The Ethics Committee of the South African Medical Research Council approved the study, and the national and provincial Departments of Health, the Forensic Pathology Service, and the South African Police Service provided further approval and access to data. The police gave written informed consent before interviews.

We conducted a retrospective, national mortuary-based study of female and child homicide cases that presented at medical legal laboratories between 1 January 2009 and 31 December 2009. This study design was similar to the 1999 national female homicide study [12]. We identified deaths through mortuaries, as according to the Inquest Act of 1959, all unnatural deaths in South Africa undergo a post-mortem examination. We drew a random sample of 38 mortuaries as compared to the 25 in 1999, using proportional allocation from a stratified sampling frame with mortuaries stratified into three groups based on the number of autopsies performed per year. The strata were as follows: small, <500 autopsies per year; medium, 500–1,499 autopsies per year; and large, >1,499 autopsies per year. The sampling fraction for large mortuaries was 55.6% (5/8), for medium-size mortuaries was 39.4% (13/33), and for small mortuaries was 24.7% (20/81). The 1999 study used this stratification to enhance the precision of national estimates, and we repeated it in 2009 for the same reason. We wanted to ensure that the sample was representative and included both small rural mortuaries and large ones attached to medical schools. The restructuring of mortuaries in 2005 resulted in 123 mortuaries operating in 2009 compared to 225 in 1999.

We present an analysis of female homicide victims, aged 14 y and older, identified from mortuary registers and databases. We abstracted data onto a form from autopsy reports, with follow-up interviews with police investigators using a questionnaire to verify the cause of death, identify relationships between the victim and the perpetrator, and to collect other crime investigation data. The data for the 1999 study were collected in 2002–2003, whereas in the 2009 study police interviews were concluded in 2011. The shorter delay in the second study did not appear to adversely affect the availability of data, since there were fewer cases with incomplete data in 2009 than in 1999 (17 cases not traced in the police system in 2009 compared to 147 in 1999).

We collected cause of death data from the autopsy reports and verified the socio-demographic data during the police interview. Autopsy reports provided information about pregnancy and whether rape was suspected. Police verified suspicious rape cases. For both studies, the police provided information on the perpetrator, case outcome, history of IPV, and the relationship of the victim with the perpetrator. We considered intimate partners to include current or former husbands and boyfriends (dating and co-habiting), same-sex sexual partners, and rejected suitors. The identification of rape homicides was also identical in the two studies (see Box 1 for definitions of terms).

Box 1. Definition of Terms

Female homicide: Killing of women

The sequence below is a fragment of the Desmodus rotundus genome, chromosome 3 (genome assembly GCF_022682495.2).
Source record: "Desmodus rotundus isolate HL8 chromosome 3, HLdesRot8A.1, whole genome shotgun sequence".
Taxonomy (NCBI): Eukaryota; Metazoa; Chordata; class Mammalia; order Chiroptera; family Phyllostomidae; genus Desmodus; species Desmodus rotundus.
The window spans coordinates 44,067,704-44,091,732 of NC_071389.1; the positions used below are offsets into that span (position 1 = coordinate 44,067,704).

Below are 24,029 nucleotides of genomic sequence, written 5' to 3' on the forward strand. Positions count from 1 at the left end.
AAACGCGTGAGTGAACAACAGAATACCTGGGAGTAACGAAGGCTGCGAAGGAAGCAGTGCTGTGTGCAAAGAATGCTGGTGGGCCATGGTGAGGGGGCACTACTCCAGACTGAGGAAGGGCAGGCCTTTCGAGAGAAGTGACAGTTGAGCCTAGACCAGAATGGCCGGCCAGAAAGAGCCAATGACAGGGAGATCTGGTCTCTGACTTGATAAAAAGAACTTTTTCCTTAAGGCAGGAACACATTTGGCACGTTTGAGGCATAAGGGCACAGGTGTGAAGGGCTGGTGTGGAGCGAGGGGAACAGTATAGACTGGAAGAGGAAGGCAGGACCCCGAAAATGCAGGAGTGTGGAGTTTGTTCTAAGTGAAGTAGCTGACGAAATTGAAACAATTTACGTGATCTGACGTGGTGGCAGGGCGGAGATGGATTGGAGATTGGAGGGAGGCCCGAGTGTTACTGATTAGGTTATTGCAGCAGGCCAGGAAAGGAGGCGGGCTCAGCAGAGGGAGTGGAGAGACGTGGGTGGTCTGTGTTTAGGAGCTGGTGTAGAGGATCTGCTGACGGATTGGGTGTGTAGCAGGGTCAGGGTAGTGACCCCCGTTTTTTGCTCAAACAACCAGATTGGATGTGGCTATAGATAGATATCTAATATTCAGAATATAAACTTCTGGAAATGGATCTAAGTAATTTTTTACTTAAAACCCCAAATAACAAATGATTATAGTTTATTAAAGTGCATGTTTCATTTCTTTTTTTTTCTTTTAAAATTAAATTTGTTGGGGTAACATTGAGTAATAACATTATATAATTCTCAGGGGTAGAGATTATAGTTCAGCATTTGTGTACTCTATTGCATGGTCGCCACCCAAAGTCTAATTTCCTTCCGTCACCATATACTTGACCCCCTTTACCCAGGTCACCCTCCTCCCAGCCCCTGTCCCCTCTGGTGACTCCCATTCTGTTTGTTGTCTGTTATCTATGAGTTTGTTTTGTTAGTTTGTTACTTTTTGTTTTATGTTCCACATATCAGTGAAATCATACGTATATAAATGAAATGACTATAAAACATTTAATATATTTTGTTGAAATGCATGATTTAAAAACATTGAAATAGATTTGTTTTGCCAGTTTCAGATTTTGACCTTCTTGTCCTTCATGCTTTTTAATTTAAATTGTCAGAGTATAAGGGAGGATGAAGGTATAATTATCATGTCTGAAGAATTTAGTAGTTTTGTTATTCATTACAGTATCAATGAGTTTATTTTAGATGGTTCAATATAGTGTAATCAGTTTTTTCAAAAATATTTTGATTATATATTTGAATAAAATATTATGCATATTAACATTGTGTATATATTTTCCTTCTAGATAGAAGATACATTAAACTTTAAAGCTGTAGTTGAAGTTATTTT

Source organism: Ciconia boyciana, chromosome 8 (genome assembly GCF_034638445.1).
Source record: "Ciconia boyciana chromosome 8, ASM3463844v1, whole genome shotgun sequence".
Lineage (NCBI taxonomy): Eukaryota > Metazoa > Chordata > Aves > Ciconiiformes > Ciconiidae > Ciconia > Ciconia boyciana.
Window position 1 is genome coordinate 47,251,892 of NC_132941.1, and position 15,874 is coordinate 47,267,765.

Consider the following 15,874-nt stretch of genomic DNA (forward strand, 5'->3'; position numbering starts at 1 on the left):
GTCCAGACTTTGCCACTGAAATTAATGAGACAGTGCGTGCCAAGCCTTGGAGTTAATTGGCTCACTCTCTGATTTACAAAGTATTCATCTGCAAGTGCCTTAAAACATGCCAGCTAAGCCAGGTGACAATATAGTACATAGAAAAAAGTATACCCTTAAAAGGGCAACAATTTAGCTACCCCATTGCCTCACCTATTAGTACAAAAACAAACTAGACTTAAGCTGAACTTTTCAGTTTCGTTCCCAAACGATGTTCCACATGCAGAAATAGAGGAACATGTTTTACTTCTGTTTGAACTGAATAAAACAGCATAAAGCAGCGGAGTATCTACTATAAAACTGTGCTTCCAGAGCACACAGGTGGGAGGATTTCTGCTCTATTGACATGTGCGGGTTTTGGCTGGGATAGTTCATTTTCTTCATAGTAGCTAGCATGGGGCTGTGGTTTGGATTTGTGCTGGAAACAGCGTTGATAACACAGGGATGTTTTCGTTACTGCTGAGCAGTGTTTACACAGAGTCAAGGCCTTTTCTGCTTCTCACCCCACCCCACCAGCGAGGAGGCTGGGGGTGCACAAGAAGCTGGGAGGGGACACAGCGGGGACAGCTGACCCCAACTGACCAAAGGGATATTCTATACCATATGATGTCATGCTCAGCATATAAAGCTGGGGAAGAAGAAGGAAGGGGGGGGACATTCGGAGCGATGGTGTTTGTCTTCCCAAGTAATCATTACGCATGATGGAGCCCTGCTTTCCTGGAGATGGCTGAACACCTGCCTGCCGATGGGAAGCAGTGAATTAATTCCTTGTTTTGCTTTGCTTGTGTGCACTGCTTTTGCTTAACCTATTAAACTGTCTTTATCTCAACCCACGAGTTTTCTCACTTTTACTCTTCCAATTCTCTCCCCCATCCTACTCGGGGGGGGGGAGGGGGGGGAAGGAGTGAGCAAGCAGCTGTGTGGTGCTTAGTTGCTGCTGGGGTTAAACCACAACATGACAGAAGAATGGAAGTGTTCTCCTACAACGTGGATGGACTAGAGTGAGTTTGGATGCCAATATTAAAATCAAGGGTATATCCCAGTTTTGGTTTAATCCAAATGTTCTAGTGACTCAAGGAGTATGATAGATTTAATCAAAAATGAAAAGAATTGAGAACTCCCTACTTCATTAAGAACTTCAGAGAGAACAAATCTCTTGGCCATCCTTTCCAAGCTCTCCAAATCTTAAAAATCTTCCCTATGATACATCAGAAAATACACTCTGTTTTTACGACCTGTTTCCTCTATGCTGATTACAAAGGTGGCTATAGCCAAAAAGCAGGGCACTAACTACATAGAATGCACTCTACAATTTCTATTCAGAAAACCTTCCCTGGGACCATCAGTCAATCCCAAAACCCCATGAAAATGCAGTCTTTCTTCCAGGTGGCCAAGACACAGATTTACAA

Femicide: Killing of women

Gender-based homicide: Homicide with distinct gendered circumstances such as intimate partner femicide and suspected rape homicide

Intimate femicide/intimate partner femicide: Killing of women by intimate partners (i.e., a current or former husband/boyfriend, same-sex partner, or rejected would-be lover)

Non-intimate femicide: Killing of women by someone other than an intimate partner (stranger, family member, acquaintance, etc.)

Suspected rape homicide: Homicide occurring with a sexual component identified during investigation

For the comparison, we considered the 1999 and 2009 surveys as two independent surveys because of the time separation and the independent samples. We applied sampling weights by year and weighted for the total number of mortuaries within the strata. We used the mid-year population estimates from Statistics South Africa for 1999 and 2009 for the calculation of rates. The 1999 rates were based on the population from the 1996 census [13], and the 2009 rates on the 2001 census [14]. These population data, adjusted for undercount and population growth, are used extensively for government and administrative purposes in the country.

All procedures took into account the multi-stage structure of the dataset, with weighting, stratification by mortuary size, and the using mortuaries as clusters. We estimated the homicide rates for all female homicides in 1999 and 2009 and within femicide subgroups (intimate, non-intimate), and 95% confidence limits were calculated using standard methods for estimating confidence intervals from complex multi-stage sample surveys (Taylor linearization). Incidence rate ratios (IRRs) for 2009 compared to 1999 homicide rates were estimated, as well as confidence intervals to facilitate the comparison between years. We did multiple logistic and linear regression analyses to test whether year of survey or type of homicide status was associated with socio-demographic or crime-related variables (proportion of intimate femicide, age of victim, suspected rape, pregnant at time of death, conviction of perpetrator, and mechanism of death [gun injury, stab injury, or blunt injury]). The regression models included interaction effects between the survey year and the type of homicide to evaluate the homogeneity of the year effect across the intimate and non-intimate subgroups.